Tischuhr mit Achill an der Urne des Patroklos, Paris, um 1810

Witnesses of timeFrench clocks

It was predominantly King Friedrich I von Württemberg who had valuable clocks made or purchased in Paris, which was a center of clock making, or had them made in the French style by his court carpenter. The clocks, made of wood, gilded bronze or marble, were often a fixed feature in a room's decor.

Tischuhr von 1765 auf einem Schreibschrank im Carl-Eugen-Appartement, Schloss Ludwigsburg

A table clock from Paris, made around 1765, sits on the French writing cabinet.

The best from Paris

The French timepieces in Ludwigsburg Residential Palace are representative pieces from Parisian case and clock factories, which bloomed between the reign of King Louis XIV of France and 1850. Beginning with Duke Carl Eugen's reign, the Württemberg court invested in Parisian quality. Most of the clocks at Ludwigsburg, however, are from around 1800. They were purchased during Friedrich I's reign, who had been elevated to King of Württemberg in 1806, with the help of Emperor Napoleon.

Tischuhr aus Paris, um 1850

Representative table clock from Paris, made circa 1850.

Clock manufacturers

Clock manufacturing in Paris emerged under Louis XIV. It produced high-quality items for king and court. A clockmaker, often a workshop with several employees, manufactured the mechanism. Then cabinet makers or bronze workers would create the clock case, sometimes with the help of bronze founders, gilders and chasers. The Parisian factory system of the 17th, 18th, and 19th centuries was unique and was not replicated in any other country. Even Vienna, as the center of a grand empire, did not possess such capabilities.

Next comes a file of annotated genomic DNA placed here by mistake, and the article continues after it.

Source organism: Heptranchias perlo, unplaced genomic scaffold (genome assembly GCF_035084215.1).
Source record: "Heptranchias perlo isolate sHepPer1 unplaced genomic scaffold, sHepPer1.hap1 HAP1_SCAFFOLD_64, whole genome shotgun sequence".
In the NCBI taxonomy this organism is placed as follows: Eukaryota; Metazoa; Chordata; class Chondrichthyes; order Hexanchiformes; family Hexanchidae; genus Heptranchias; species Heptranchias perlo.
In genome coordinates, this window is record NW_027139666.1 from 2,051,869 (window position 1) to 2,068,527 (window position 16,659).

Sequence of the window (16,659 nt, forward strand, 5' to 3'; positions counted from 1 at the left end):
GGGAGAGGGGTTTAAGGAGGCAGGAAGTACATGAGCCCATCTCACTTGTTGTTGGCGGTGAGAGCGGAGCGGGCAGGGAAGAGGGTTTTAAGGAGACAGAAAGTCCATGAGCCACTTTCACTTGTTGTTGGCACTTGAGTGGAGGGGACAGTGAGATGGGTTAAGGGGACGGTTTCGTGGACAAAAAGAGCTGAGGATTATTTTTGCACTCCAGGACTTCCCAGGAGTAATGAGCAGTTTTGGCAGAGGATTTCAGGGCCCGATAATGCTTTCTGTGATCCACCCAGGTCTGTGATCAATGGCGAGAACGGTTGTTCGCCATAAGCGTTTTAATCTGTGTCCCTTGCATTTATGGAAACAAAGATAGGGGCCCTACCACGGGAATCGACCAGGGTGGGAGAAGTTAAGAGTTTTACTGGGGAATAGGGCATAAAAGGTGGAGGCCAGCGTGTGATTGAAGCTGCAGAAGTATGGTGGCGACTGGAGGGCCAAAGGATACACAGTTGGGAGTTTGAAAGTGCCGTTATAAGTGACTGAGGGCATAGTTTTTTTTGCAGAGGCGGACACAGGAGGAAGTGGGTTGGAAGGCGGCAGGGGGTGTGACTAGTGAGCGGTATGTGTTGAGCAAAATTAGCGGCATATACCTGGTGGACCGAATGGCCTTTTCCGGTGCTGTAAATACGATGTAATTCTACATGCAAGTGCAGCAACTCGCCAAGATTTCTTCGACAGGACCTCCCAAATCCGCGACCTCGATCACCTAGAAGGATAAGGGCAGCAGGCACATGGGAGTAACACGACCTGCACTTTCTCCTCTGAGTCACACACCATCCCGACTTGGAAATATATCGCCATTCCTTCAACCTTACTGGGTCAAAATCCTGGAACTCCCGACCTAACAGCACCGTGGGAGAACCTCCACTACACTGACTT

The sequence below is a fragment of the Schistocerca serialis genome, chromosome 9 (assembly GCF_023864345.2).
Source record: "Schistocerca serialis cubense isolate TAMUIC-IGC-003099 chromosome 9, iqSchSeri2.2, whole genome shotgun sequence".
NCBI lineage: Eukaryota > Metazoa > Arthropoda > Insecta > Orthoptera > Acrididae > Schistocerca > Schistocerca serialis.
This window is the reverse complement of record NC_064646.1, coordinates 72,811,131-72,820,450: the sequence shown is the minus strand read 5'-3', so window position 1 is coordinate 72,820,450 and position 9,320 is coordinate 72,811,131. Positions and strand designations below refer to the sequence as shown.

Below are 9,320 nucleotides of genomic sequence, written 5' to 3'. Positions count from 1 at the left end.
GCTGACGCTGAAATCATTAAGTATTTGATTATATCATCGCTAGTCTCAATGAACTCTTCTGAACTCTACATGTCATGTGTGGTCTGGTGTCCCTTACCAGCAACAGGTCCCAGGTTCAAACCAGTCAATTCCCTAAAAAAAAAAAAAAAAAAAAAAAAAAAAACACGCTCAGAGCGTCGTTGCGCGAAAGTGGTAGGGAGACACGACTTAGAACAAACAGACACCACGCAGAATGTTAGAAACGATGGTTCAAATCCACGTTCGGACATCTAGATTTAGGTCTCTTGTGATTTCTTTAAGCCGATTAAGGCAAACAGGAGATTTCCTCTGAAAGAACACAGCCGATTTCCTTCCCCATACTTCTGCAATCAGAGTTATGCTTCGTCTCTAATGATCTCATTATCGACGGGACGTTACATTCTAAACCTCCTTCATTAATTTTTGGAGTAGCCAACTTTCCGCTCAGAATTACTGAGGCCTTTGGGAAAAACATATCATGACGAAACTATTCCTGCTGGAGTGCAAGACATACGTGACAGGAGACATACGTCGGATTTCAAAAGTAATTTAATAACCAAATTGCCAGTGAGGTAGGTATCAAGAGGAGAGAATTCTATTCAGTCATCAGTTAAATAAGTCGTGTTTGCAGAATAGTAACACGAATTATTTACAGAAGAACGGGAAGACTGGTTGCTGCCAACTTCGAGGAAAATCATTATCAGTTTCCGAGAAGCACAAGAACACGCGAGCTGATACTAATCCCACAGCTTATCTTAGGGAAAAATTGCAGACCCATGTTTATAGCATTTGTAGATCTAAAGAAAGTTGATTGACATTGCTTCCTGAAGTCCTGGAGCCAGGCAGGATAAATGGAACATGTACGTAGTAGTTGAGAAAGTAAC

Konferenzzimmer im Residenzschloss Ludwigsburg

To the right: synchronized clocks and candlesticks on a mantle.

On center stage

In 18th-century France, it became fashionable to place clocks on a mantle, flanked on either side by a candelabra. Mirrors were hung over the mantelpiece that would then reflect the candle light. The clock cases themselves became increasingly ornate, with sculptural decorations and grouped figurines. Clocks did more than just display the time; they constituted decorative elements within a room. The figures also often tell a story.

Tischuhr, um 1780, im Residenzschloss Ludwigsburg

Two Atlases, figures from Greek mythology, support the clock face.

Slaves to fashion

On most clocks made between 1750 and 1850, the case plays a very important role, tailored to the individual room. In the empire, between 1800 and 1814, furniture and clock design was modeled after Roman Antiquity. This was due to Napoleon's rule, who as French Emperor, wanted to reference the Roman Empire. Greek and Roman motifs were popular decor elements, found, for example, on the face and rectangular base. The figures referenced ancient mythology.

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